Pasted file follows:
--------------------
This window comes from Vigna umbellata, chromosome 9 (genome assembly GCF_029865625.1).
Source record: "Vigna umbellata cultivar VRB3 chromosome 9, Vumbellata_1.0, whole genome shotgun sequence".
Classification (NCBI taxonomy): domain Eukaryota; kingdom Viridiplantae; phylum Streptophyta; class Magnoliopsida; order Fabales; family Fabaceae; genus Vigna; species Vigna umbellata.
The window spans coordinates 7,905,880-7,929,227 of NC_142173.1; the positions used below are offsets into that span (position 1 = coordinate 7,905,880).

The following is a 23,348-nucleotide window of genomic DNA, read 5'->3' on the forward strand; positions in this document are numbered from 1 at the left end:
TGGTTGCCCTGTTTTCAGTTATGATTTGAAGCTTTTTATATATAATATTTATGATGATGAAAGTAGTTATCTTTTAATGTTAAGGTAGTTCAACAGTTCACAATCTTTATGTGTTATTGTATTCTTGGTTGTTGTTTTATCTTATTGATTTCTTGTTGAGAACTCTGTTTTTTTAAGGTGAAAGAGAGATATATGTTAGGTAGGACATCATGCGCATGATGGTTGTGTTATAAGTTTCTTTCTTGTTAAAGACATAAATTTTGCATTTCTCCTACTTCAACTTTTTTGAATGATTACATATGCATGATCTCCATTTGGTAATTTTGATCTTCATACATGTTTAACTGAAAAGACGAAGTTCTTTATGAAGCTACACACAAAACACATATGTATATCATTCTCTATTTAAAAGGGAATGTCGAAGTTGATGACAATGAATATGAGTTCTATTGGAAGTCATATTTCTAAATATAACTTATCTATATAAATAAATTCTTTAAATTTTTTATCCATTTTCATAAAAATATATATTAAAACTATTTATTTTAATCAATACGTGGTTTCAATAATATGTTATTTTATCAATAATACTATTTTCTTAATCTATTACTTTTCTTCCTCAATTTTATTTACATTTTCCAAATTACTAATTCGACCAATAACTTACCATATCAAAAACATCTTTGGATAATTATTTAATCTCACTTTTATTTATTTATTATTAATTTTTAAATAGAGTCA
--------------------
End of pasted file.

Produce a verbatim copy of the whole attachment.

This window comes from Vigna umbellata, chromosome 9 (genome assembly GCF_029865625.1).
Source record: "Vigna umbellata cultivar VRB3 chromosome 9, Vumbellata_1.0, whole genome shotgun sequence".
Classification (NCBI taxonomy): domain Eukaryota; kingdom Viridiplantae; phylum Streptophyta; class Magnoliopsida; order Fabales; family Fabaceae; genus Vigna; species Vigna umbellata.
The window spans coordinates 7,905,880-7,929,227 of NC_142173.1; the positions used below are offsets into that span (position 1 = coordinate 7,905,880).

The following is a 23,348-nucleotide window of genomic DNA, read 5'->3' on the forward strand; positions in this document are numbered from 1 at the left end:
TGGTTGCCCTGTTTTCAGTTATGATTTGAAGCTTTTTATATATAATATTTATGATGATGAAAGTAGTTATCTTTTAATGTTAAGGTAGTTCAACAGTTCACAATCTTTATGTGTTATTGTATTCTTGGTTGTTGTTTTATCTTATTGATTTCTTGTTGAGAACTCTGTTTTTTTAAGGTGAAAGAGAGATATATGTTAGGTAGGACATCATGCGCATGATGGTTGTGTTATAAGTTTCTTTCTTGTTAAAGACATAAATTTTGCATTTCTCCTACTTCAACTTTTTTGAATGATTACATATGCATGATCTCCATTTGGTAATTTTGATCTTCATACATGTTTAACTGAAAAGACGAAGTTCTTTATGAAGCTACACACAAAACACATATGTATATCATTCTCTATTTAAAAGGGAATGTCGAAGTTGATGACAATGAATATGAGTTCTATTGGAAGTCATATTTCTAAATATAACTTATCTATATAAATAAATTCTTTAAATTTTTTATCCATTTTCATAAAAATATATATTAAAACTATTTATTTTAATCAATACGTGGTTTCAATAATATGTTATTTTATCAATAATACTATTTTCTTAATCTATTACTTTTCTTCCTCAATTTTATTTACATTTTCCAAATTACTAATTCGACCAATAACTTACCATATCAAAAACATCTTTGGATAATTATTTAATCTCACTTTTATTTATTTATTATTAATTTTTAAATAGAGTCA